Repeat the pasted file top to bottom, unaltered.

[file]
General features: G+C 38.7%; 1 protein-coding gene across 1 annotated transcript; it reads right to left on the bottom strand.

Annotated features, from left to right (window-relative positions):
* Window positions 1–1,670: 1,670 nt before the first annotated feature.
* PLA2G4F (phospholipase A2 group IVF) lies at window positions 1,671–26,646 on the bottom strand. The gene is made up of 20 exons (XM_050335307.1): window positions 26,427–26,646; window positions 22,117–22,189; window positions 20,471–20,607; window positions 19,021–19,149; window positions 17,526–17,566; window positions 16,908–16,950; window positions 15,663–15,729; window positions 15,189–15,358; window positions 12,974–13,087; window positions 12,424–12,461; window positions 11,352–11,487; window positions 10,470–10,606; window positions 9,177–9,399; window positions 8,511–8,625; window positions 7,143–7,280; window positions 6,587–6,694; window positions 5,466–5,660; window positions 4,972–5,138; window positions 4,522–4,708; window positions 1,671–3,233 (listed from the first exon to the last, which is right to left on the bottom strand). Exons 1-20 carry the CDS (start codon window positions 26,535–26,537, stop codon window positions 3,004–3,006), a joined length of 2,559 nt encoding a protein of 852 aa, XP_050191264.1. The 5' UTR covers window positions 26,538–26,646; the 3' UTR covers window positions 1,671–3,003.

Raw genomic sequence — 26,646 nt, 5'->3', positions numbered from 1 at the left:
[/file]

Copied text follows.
General features: G+C 38.7%; 1 protein-coding gene across 1 annotated transcript; it reads right to left on the bottom strand.

Annotated features, from left to right (window-relative positions):
* Window positions 1–1,670: 1,670 nt before the first annotated feature.
* PLA2G4F (phospholipase A2 group IVF) lies at window positions 1,671–26,646 on the bottom strand. The gene is made up of 20 exons (XM_050335307.1): window positions 26,427–26,646; window positions 22,117–22,189; window positions 20,471–20,607; window positions 19,021–19,149; window positions 17,526–17,566; window positions 16,908–16,950; window positions 15,663–15,729; window positions 15,189–15,358; window positions 12,974–13,087; window positions 12,424–12,461; window positions 11,352–11,487; window positions 10,470–10,606; window positions 9,177–9,399; window positions 8,511–8,625; window positions 7,143–7,280; window positions 6,587–6,694; window positions 5,466–5,660; window positions 4,972–5,138; window positions 4,522–4,708; window positions 1,671–3,233 (listed from the first exon to the last, which is right to left on the bottom strand). Exons 1-20 carry the CDS (start codon window positions 26,535–26,537, stop codon window positions 3,004–3,006), a joined length of 2,559 nt encoding a protein of 852 aa, XP_050191264.1. The 5' UTR covers window positions 26,538–26,646; the 3' UTR covers window positions 1,671–3,003.

Raw genomic sequence — 26,646 nt, 5'->3', positions numbered from 1 at the left: